Archive for April, 2011
An interesting recent case
There have been a number of legal applications made claiming infringement of human rights relating to healthcare. Many relate to hugely difficult issues such as the right to refuse treatment, dignity relating to terminal illness and such like. The case described below centres on another important area, allocation of limited resources.
There are increasing issues in the western world generally regarding obesity and an increasing number of overweight people, many of whom have tried repeatedly to lose weight by dieting, but who are now seeking medical intervention such as gastric band treatments. So, how to determine who should be entitled to such treatment on the NHS and with what criteria ?
In this case, the complainant, who was seriously overweight but below the relevant Primary Care Trust’s threshold for treatment and therefore was refused such treatment, claimed that his human rights had been breached because the PCT had a policy of excluding social factors in deciding whether there were exceptional circumstances such that a person outside of the physical criteria should get the treatment.
The application was rejected, primarily because in this extremely difficult area of legal rights generally and human rights in particular, the courts have sidestepped the issue under article 8 by stating it shouldn’t apply to medical resources on the basis that article 8 places no positive obligations to provide treatment. Consequently, whist human rights are often invoked in relation to medical issues under article 2, such as the right to life, the courts have been very slow to reduce the amount of discretion generally available to health authorities in the very difficult area of allocating finite resources.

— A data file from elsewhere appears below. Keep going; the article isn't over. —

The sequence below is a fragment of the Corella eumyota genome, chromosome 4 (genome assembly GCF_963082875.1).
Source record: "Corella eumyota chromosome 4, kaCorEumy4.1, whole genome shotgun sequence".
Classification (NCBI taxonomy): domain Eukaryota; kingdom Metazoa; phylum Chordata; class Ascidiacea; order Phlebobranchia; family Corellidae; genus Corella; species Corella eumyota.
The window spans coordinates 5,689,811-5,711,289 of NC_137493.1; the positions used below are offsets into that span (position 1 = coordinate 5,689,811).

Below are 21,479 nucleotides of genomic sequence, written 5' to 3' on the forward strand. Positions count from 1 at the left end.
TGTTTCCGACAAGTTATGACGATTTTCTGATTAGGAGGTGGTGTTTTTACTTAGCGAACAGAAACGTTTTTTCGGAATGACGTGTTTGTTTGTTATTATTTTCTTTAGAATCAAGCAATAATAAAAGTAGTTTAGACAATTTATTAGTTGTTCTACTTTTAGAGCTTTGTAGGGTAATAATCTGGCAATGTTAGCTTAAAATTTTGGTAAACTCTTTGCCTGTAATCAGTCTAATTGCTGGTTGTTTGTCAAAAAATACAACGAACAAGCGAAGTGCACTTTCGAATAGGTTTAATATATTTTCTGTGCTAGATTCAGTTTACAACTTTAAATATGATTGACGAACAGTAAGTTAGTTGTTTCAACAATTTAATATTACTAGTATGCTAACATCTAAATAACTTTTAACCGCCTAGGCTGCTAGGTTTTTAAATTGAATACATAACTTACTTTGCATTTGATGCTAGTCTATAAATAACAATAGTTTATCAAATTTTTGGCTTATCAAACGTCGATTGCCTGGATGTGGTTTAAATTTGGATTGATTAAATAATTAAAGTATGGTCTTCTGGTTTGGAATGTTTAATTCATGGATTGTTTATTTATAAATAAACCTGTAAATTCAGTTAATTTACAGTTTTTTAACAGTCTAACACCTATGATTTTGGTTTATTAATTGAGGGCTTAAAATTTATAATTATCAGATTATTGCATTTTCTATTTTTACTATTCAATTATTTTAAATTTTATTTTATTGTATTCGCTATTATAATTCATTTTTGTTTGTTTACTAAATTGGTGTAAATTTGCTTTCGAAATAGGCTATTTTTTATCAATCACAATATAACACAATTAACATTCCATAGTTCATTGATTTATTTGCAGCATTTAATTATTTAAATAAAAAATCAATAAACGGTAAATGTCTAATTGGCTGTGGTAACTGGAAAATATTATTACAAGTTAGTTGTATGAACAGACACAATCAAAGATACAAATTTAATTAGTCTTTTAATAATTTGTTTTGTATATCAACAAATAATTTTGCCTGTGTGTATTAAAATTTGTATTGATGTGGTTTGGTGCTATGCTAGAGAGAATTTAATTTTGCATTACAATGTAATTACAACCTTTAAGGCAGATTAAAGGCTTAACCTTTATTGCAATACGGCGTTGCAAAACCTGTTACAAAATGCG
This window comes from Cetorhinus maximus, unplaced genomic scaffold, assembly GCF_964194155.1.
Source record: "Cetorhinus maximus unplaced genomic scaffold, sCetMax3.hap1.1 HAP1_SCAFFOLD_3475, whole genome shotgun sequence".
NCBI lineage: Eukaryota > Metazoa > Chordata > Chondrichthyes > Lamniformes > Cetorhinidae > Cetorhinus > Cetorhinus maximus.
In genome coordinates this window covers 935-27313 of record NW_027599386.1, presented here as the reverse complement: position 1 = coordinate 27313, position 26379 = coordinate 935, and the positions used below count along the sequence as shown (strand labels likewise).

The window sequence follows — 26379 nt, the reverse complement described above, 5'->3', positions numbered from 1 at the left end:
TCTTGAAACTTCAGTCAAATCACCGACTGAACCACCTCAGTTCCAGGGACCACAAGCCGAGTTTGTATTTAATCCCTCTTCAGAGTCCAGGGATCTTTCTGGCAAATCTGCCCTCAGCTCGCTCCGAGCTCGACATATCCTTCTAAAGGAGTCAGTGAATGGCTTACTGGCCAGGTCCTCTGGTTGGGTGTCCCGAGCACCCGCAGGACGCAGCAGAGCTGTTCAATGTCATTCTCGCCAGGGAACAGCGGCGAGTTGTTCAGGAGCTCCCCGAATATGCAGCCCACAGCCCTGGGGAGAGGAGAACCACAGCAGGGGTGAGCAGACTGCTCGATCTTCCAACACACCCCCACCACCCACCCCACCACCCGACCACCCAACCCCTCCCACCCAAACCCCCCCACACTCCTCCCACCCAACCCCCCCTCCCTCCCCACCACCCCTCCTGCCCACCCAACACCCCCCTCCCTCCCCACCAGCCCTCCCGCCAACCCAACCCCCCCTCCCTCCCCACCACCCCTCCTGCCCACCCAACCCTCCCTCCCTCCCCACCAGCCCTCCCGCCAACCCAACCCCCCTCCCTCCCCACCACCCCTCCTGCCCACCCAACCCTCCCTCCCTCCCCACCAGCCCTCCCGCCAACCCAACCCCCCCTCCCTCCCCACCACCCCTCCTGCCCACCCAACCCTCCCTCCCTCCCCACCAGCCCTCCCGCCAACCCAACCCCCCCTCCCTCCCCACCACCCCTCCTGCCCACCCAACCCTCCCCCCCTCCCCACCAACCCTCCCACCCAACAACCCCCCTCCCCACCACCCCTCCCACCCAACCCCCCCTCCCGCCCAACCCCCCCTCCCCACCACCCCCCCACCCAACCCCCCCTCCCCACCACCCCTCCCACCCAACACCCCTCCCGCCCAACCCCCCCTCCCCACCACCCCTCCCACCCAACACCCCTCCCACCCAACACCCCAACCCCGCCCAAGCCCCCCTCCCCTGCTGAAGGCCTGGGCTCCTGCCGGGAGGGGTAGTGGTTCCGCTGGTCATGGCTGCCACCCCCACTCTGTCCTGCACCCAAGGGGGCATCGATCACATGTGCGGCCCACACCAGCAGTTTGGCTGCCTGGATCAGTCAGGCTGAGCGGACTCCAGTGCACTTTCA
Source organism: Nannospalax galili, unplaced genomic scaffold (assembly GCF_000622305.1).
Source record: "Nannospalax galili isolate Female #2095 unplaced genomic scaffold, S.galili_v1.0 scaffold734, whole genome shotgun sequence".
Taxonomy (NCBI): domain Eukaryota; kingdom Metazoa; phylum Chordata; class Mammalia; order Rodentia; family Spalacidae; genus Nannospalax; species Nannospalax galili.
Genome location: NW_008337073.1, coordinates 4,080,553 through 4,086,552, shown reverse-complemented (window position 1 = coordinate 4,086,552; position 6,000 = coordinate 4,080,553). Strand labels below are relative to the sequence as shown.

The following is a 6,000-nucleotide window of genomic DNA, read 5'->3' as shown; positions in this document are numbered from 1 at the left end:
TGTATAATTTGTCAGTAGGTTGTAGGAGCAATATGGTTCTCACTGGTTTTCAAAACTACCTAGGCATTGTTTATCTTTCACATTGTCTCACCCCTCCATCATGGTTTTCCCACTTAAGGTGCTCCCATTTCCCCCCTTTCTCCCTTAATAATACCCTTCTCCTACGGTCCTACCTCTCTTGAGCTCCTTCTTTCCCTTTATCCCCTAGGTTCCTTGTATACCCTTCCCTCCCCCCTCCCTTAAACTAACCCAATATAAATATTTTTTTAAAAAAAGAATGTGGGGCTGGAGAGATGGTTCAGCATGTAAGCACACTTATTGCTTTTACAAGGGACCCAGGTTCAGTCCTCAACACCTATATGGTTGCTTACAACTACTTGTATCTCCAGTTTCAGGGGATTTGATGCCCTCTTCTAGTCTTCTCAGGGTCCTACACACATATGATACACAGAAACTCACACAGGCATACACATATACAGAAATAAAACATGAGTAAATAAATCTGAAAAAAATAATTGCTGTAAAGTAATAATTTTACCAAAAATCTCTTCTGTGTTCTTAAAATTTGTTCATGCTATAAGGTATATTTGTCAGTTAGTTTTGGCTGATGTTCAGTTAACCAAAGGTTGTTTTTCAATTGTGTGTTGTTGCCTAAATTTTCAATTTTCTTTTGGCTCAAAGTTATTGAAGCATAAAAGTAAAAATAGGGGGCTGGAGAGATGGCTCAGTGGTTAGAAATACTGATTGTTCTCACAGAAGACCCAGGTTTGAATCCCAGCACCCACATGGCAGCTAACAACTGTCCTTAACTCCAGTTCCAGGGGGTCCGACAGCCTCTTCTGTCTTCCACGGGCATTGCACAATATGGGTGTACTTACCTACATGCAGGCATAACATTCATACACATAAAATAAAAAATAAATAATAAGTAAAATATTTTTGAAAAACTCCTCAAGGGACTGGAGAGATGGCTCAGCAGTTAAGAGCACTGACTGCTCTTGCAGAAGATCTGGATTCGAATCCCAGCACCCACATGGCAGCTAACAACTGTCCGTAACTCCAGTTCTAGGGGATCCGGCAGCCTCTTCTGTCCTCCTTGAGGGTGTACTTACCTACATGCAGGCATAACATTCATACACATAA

Child maintenance update
An increasing number of fathers are going to prison due to missing child maintenance payments. This is a political and practical hot potato – on the one hand, if no action is taken, this send out a message that it is acceptable not to financially support children. On the other hand, if a father is in prison, this removes his ability to pay and possibly in the future and deprives the children of contact with their father.
The figures suggest that the number of fathers imprisoned has tripled over 3 years to the current number of more than 50. In the period from April 2007 to March 2008, 25 people were imprisoned for missed payments and 480 had suspended sentences. The increase is demonstrated by the fact that from April to October 2010 35 parents went to prison and 635 were given suspended sentences: the final tally is expected to be at least 50 and 900 respectively. Apparently, average sentences for debts are 48 days.
There remains a huge underlying problem with collection of payments by the CSA. Since 1993 it has fallen short by a huge £3.8bn in the amount of money it should have collected and the system remains very hit and miss, as evidenced by the fact that the CSA sought to send to prison one father who owes £700 but many are not pursued adequately or at all despite owing thousands.
The CSA stated that “It is highly unusual for anyone to be sent to prison .. magistrates must be satisfied that a parent has wilfully refused or culpably neglected to meet their financial responsibilities.”